TL; DR Breakdown
- Japanese government instruct crypto firms to obey Russia related sanction
- Several Korean exchanges deny Russians IP addresses
On Monday, the Japanese government banned cryptocurrency exchanges from processing transactions involving crypto-assets subject to asset-freeze sanctions against Russia and Belarus over the Ukraine conflict.
The new order follows a statement on Friday by the Group of Seven (G7), which informed that Western nations “will impose costs on illicit Russian actors who use digital assets to profit and transfer their funds.”
The G7 groups of advanced economies are increasingly concerned that cryptocurrencies may be employed as a loophole by Russian organizations to skirt financial sanctions imposed against the country for its actions in Ukraine.
On Friday, the US Treasury Department issued new guidelines that US-based crypto firms avoid engaging with transactions with sanction targets.
“We decided to make an announcement to keep the G7 momentum alive,” said a senior official at Japan’s Financial Services Agency. “The sooner, the better.”
In a joint statement, the government and the country’s finance ministry said it would collaborate to strengthen measures against crypto assets that would be in violation of sanctions.
The Japanese Financial Services Agency (FSA) said on Monday that payments to targets under sanctions, including via cryptocurrency assets, are subject to a maximum sentence of three years in prison or a $1 million yen (US$8,487.52) fine.
There were 31 digital currency exchanges in Japan as of March 4, according to the country’s cryptocurrency association.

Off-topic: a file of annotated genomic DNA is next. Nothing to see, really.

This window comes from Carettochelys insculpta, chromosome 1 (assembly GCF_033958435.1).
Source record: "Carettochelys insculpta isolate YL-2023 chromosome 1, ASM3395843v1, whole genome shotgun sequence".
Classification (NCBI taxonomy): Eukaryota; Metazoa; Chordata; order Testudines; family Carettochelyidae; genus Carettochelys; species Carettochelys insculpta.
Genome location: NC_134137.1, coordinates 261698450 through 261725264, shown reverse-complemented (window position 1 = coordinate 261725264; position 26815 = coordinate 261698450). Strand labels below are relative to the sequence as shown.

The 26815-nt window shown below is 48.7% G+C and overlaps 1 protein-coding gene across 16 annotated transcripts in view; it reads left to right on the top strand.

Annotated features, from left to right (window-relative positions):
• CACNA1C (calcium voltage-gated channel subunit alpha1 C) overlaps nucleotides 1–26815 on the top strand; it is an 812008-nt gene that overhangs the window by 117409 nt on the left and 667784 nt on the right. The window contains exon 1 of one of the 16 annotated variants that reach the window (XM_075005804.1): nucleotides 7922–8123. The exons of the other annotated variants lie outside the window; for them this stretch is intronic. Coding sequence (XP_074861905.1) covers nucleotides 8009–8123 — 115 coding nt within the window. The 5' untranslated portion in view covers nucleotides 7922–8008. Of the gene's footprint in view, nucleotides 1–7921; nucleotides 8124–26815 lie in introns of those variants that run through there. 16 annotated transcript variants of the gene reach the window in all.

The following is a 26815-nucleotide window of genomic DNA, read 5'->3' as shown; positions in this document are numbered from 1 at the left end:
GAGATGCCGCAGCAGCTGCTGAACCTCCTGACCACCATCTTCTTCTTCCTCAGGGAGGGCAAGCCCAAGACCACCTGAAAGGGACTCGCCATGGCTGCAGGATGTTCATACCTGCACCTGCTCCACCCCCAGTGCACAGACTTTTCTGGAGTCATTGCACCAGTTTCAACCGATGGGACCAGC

Russian crypto IP addresses are not allowed on several Korean exchanges
Exchanges in South Korea have already begun to ban Russian users. Cryptopolitan recently reported that Upbit, Gopax, Bithumb, and Korbit, the world’s biggest local exchanges by transaction volume, has begun to reject cryptocurrency withdrawals made from Russian addresses.
Gopax reported that it blocked 20 accounts belonging to Russian users and IP addresses from the country. Bithumb and Korbit were also not left behind, restricting Russian users from accessing digital currency services.
The governments of Ukraine and the United States were concerned that Russia may utilize digital currencies to evade sanctions and monetary limitations imposed on the countries as a result of their ongoing war with Ukraine. As a result, they requested several trading platforms, including Binance and Coinbase, to vet Russian users’ addresses.
Binance, Coinbase, and other trading platforms denied the call suggesting that it would be almost impossible to block all the Russian users; they stated that they would monitor and restrict Russian addresses in compliance with the sanction.
The former US President Hillary Clinton said that she was disappointed with the exchanges that refused to ban the Russian account and ended up blaming the US government for not pressuring the exchanges.